In some ways yes, in some ways no. In the morning, we have the sunrise which can also produce beautiful colors. According to photographers, sunrise is cooler than sunset. No, not in terms of temperature, but in the colors displayed in the sky. Overnight, when the sky is cooler, fewer particles rise in the sky, giving the sun’s rays less stuff to refract off of. The result? Sunrises give off more bluish tones than sunsets.


So, which is more beautiful, a sunrise or a sunset? There’s no right answer to this one! Leave your thoughts below, in the comments.


Sleep in the Time Between Daylight and Darkness

Should you wake up at dawn? Should you go to bed at dusk? These are common questions when thinking about the sun rising and falling, as there are some rather romantic ideals about waking up with the sun, laboring hard, and falling asleep when the sun sets. Is it feasible, though?


You should not wake up with the sun, nor go to bed precisely after twilight. Not only is it not a realistic idea for modern humans, it never has been for any humans.


To follow the most natural sleep cycle, wake up at the coldest part of morning and go to bed three hours after dusk.


Even if you aren’t living in Newfoundland, which is so far North it has all “day” nighttime at parts of the year, the twilights come at different times each morning and evening. While these changes are not sporadic (except for when there is a time change due to Daylight Savings Time) they can vary by quite a lot over the course of the year. Even Singapore, which is relatively equatorial, has noticeable differences in twilight times through the seasons.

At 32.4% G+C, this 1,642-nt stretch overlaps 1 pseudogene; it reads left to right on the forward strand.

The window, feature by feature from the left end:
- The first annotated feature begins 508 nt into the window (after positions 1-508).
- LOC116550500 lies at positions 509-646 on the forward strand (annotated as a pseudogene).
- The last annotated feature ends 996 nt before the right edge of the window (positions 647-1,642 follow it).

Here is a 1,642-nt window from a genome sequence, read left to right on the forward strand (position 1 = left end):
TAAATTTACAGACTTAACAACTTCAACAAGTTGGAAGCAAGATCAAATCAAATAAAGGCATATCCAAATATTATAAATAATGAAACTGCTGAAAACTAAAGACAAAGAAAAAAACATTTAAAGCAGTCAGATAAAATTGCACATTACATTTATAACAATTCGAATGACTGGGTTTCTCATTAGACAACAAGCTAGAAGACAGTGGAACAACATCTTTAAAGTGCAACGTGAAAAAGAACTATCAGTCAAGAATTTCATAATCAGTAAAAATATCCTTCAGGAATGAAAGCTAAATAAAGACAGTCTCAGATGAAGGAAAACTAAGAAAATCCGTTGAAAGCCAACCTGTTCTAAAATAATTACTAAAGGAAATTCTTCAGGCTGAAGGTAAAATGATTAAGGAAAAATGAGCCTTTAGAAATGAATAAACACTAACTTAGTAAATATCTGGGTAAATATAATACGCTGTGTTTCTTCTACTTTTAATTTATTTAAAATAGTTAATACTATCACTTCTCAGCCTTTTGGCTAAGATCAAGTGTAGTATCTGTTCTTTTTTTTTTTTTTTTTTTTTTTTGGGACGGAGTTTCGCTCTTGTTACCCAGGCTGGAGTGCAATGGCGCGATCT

What should you do instead?


Research on the sleep habits of indigenous people has revealed to us what the most natural sleep pattern is most likely like. Waking up is done, not by the light of the sun, but at the coldest part of the night. Sleeping, on the other hand, does correlate with sundown… about three hours later. Note that this is still later than the average bedtime of US adults.